I know that this is sort of a “what if Spartacus had a Piper Cub” thought exerise but I actually changed very little in the wording of Senator Charles Schumer’s op ed (original here). What do you think the left would say if he had written this:
Since the massacre at Connecticut’s Sandy Hook Elementary School, many are wondering whether this tragedy might finally provoke action on abortion.
The answer is, it could. The reason may surprise abortion activists.
A post-Newtown examination of how children are murdered in the womb via our abortion laws would be the country’s first such effort since the Supreme Court’s 1973 decision in Roe v. Wade, which disallowed many state and federal restrictions on abortion in the United States, while affirming Roe‘s central holding that a person has a right to abortion until viability. The case, decided by the court’s liberal bloc, was originally viewed as a setback for advocates of life. But embracing the ruling could actually create a new paradigm for abortion control.
The gun debate of the past two decades has devolved into a permanent tug-of-war between the Planned Parenthood, NARAL, other “pro-choice” organizations and advocates of child safety. One side has viewed the Fourteenth Amendment’s concept of personal liberty and restrictions upon state action or the Ninth Amendment’s reservation of rights to the people as absolute; the other has tried to pretend that those “rights” should also extend to the unborn child as a person. The result is a failure to find any consensus, even as one abortion after another underscores the need for sensible reform.
Roe v. Wade told the two sides that they were each only half-right: The right to personal privacy and choice is constitutionally guaranteed, but reasonable limitations are allowed.
The first part is something many abortion proponents did not wish to hear, but it was a needed dose of reality. Before Roe, the goal of some ant-abortion activists was an outright ban on abortion. Roe removes that possibility for good. Conservatives should move on and work within the ruling. This means no longer harboring ideas of a future conservative majority on the court someday overturning Roe. It also means that states and localities should abide by the spirit of the ruling, not just its letter, and not seek to impose undue burdens upon law-abiding citizens seeking to exercise their Ninth and Fourteenth Amendment rights.
The truth is, it was bad strategy to ever deny an individual right to and abortion in the event of rape, incest or health of the mother and, similarly, the special place that babies and children hold in our culture. That mentality alienated potential allies in the ideological middle of the abortion debate — something I learned three years ago when my friend Ben Nelson invited me to Nebraska for my first trip to the maternity ward of a local hospital and a pre-kindergarten nursery. I returned with true respect for how, in many parts of America, having children is not just a constitutional right but a way of life. It has the same meaning in Nebraska that playground basketball did for me in my Brooklyn neighborhood. Roe misunderstands that reality.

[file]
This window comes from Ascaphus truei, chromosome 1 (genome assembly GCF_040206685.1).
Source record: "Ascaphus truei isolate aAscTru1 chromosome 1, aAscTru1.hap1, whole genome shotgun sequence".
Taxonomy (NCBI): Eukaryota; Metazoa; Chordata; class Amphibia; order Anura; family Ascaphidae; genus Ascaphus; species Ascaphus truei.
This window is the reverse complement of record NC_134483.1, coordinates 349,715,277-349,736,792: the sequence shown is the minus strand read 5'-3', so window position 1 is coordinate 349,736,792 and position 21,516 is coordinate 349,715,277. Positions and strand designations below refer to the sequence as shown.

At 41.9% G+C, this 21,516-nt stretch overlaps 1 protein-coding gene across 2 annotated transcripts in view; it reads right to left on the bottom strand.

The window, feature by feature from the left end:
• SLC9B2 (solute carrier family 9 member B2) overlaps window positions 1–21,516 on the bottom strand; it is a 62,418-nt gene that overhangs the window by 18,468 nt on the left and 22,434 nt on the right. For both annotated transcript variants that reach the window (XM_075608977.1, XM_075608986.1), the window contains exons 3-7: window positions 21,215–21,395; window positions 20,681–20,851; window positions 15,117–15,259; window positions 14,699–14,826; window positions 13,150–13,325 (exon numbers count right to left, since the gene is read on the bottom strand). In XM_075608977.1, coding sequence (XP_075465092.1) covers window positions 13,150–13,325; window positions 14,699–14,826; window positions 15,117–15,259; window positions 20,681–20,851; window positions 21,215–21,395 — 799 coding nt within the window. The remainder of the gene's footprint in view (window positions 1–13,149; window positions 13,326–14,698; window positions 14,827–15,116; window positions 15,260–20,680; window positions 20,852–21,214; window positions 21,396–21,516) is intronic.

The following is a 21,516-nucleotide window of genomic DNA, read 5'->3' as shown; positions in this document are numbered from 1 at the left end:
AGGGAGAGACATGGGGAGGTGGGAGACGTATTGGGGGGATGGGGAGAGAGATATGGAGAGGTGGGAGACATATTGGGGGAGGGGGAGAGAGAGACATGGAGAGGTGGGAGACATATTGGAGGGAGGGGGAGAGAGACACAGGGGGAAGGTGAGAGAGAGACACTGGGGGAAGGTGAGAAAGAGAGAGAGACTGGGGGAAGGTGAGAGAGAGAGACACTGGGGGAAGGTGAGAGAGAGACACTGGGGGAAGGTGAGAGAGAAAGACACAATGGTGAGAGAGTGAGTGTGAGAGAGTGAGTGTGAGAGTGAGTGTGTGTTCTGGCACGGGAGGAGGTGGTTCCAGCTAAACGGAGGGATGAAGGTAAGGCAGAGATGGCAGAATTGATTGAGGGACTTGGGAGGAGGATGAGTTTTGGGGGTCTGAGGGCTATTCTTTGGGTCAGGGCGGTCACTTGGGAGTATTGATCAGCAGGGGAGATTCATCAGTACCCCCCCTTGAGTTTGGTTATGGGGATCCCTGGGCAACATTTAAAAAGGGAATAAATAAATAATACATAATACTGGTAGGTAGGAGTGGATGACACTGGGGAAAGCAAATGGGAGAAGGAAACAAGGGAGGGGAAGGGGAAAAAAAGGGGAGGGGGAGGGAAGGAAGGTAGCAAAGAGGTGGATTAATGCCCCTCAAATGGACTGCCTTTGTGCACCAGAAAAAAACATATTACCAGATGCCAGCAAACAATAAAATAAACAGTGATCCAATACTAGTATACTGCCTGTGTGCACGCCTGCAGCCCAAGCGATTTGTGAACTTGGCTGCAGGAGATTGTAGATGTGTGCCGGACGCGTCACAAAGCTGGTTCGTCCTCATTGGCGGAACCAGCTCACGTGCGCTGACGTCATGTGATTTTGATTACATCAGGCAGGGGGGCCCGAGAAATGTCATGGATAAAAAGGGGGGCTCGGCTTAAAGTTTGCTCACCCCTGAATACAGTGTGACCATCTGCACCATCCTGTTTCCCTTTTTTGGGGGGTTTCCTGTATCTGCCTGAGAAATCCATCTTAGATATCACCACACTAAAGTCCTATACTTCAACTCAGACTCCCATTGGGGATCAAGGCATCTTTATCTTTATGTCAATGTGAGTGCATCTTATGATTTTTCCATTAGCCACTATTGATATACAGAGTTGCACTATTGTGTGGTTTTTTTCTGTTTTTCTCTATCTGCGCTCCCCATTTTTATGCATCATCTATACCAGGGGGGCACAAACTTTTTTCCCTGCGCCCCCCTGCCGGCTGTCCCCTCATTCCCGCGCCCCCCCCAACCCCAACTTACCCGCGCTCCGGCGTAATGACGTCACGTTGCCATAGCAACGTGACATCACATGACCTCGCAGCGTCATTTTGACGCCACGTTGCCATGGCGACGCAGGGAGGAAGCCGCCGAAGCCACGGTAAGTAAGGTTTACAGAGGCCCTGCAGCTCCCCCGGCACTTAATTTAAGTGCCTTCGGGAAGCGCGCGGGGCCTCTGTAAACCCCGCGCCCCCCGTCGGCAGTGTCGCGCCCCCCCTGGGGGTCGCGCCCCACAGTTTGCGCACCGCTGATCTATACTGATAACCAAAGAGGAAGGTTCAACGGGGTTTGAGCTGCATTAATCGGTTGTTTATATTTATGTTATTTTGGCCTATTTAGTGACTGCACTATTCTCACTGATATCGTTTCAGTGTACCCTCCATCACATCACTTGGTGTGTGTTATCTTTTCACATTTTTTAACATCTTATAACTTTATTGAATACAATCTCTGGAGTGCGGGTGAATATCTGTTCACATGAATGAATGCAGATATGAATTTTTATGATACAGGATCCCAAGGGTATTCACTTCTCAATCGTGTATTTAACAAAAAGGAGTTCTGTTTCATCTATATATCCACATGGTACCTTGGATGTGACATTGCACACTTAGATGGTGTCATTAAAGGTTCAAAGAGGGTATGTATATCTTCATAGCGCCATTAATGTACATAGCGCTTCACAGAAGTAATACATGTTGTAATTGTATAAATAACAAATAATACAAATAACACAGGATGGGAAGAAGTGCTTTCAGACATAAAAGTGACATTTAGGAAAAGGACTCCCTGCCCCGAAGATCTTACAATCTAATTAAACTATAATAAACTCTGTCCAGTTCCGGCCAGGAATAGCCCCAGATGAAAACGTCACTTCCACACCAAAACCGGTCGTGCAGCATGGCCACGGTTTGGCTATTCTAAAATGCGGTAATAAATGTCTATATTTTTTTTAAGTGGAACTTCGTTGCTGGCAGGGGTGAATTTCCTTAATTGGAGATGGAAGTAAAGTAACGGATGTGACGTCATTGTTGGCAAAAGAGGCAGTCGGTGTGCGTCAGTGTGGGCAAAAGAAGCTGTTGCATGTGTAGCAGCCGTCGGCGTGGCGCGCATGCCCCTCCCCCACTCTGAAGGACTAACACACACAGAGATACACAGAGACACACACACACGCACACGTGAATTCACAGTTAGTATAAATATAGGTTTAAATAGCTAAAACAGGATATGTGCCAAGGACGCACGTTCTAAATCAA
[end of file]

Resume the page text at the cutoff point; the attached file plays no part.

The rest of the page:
In the current state of play, moderate “pro-choice” advocates have become convinced by NOW and other, even more radical abortion organizations such as NARAL (the National Abortion and Reproductive Rights Action League) that the goal of all pro-life advocates is to take away their access to true medical care. These pro-abortion advocates view even the most reasonable abortion proposals with suspicion, fearing a slippery slope to a ban. This paranoia is what gives the abortion lobby its power.
It wasn’t always this way. After the election of liberal presidents and the seating of liberal justices within the court systems, the nation enacted sweeping abortion laws — and Americans did not stand in the way.
Planned Parenthood was less political in that era and more focused on providing practical assistance to its members, much like AAA does today for automobile owners. But in the 1980s, the group became more militant. Part of this was driven by new leadership, which sought to expand the group’s membership rolls and collect more dues.
But this radicalization was also abetted by those who really were seeking an outright ban on abortion.
Now that Roe has ruled out the possibility of anyone ever taking away their access to contraception and abortion, “pro-choice” advocates should be more open to some reasonable limitations. No individual right is absolute, after all. While the First Amendment protects freedom of speech, no one has a right to falsely shout “Fire!” in a crowded theater, nor to traffic in child pornography. Likewise, the Ninth and Fourteenth Amendments right to privacy also comes with limits when applied to an unborn child.
We need to refine those limits in the wake of what happened in Newtown. Abortions should only be performed in the case of rape, incest and danger to the health of the mother.
The abortion issue will remain thorny, but Roe points the way toward a possible compromise, under a new paradigm. All of us — especially conservatives — should embrace it.
Do you think the abortion fanatics would see this as a “middle ground”?
Of course they wouldn’t….
I guess it can pass as that when “reasonable restrictions” are presented to weak minds on the issue of gun ownership and not abortion. Pictures of 20 mangled fetuses in a bio-hazard waste container tagged for disposal don’t have the same emotional impact as the pictures of the beautiful Sandy Hook kids – even though the only difference between the two is only 6 short years of life.
Destruction of constitutional rights through incremental erosion is not “middle ground” and we should not accept it as such.